Despite their obvious potential advantages, employee owned businesses tend to be rare. In 2004, there were an estimated 300 worker owned cooperatives in the United States. If that sounds impressive, consider that in 2001, there were over 18.3 million nonfarm proprietorships in the U.S. Nor is the situation much different overseas. The Mondragon Cooperative Corporation is typically cited as an example of a successful worker cooperative, and it is indeed quite successful . . . for a co-op. Compared to other types of businesses, however, Mondragon performs well, but not stellar. It is the seventh largest corporation in Spain, and despite being a conglomeration of more than a 100 different companies, it accounts for less than 4% of the GDP of the Basque region of Spain where it is located. When one considers that Mondragon is in all likelihood the most successful worker cooperative on the planet, the idea that the co-op’s success proves the viability of worker cooperatives generally begins to seem doubtful.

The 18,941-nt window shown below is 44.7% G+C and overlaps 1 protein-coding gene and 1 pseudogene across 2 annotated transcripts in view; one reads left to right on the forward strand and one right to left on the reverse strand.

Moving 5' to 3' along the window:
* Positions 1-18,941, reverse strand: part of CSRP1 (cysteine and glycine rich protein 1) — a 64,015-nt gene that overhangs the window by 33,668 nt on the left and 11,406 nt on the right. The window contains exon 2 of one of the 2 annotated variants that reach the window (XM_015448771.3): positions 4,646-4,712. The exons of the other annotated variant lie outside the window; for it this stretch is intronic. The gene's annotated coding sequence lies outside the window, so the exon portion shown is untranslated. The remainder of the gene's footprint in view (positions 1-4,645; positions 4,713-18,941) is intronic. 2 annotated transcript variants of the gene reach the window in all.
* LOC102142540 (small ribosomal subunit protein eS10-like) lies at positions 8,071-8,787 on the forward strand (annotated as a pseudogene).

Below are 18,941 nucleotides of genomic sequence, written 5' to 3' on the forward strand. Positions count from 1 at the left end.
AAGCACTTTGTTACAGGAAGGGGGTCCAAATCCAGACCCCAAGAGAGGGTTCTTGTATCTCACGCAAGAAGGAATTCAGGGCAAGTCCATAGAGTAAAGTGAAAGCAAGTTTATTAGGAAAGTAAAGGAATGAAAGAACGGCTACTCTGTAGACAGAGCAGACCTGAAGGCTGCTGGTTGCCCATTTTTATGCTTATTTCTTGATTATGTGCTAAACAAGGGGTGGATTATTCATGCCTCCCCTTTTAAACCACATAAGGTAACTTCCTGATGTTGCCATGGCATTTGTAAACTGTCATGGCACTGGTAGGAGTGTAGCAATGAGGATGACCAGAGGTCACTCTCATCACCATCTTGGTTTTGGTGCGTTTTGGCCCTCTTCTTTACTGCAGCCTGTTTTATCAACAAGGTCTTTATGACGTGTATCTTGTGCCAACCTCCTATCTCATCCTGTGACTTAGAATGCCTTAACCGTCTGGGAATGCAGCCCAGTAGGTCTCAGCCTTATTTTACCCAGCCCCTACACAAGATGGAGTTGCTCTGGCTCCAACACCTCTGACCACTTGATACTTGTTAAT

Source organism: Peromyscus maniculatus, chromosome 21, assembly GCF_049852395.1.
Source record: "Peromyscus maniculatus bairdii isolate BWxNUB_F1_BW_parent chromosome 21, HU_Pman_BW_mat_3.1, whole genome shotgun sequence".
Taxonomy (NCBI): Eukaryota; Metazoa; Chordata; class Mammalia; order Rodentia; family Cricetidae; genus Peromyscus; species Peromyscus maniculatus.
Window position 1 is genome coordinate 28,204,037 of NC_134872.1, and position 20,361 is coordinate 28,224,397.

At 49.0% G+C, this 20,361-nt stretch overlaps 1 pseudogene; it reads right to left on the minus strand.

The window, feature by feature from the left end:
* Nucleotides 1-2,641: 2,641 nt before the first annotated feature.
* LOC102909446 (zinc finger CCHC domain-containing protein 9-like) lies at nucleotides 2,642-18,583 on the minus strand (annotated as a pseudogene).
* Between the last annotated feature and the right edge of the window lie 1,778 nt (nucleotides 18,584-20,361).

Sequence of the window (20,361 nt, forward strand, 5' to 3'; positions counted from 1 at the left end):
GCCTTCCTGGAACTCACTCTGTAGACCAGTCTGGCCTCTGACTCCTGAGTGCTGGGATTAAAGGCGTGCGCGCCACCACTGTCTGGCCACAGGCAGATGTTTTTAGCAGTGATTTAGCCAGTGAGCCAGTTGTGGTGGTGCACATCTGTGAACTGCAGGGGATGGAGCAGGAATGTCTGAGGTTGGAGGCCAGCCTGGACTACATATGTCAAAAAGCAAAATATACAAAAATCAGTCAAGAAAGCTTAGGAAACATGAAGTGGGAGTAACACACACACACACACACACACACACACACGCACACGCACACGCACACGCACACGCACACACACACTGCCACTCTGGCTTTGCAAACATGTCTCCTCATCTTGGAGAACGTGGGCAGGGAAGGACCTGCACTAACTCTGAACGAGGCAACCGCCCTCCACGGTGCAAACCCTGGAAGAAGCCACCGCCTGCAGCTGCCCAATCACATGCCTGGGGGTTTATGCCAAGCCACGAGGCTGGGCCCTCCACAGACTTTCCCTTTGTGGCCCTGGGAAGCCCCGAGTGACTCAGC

There’s nothing legally preventing people from choosing to start a workers-owned cooperative rather than some other form of business, and in fact cooperatives receive more favorable tax treatment than do standard business corporations. Why then, aren’t they more common? The question has actually inspired a fair amount of research, which has identified at least four obstacles to the success of worker owned businesses.
Pertinent to recent discussions of Stupak and the role of the USCCB in advancing the health care bill, Edward Feser offers his reflections on Bart Stupak, the USCCB and the Catholic principle of subsidiarity:
… before the health care bill vote, the USCCB urged Congress either to alter the bill to prevent federal funding of abortion or to vote the bill down. (The USCCB also objected to the bill’s failure to extend coverage to illegal immigrants.) But the letter in which this request was made also emphasized that “for decades, the United States Catholic bishops have supported universal health care,” that “the Catholic Church teaches that health care is a basic human right, essential for human life and dignity,” and that it is only “with deep regret” that the bishops must oppose passage of the bill “unless these fundamental flaws are remedied” (emphasis added).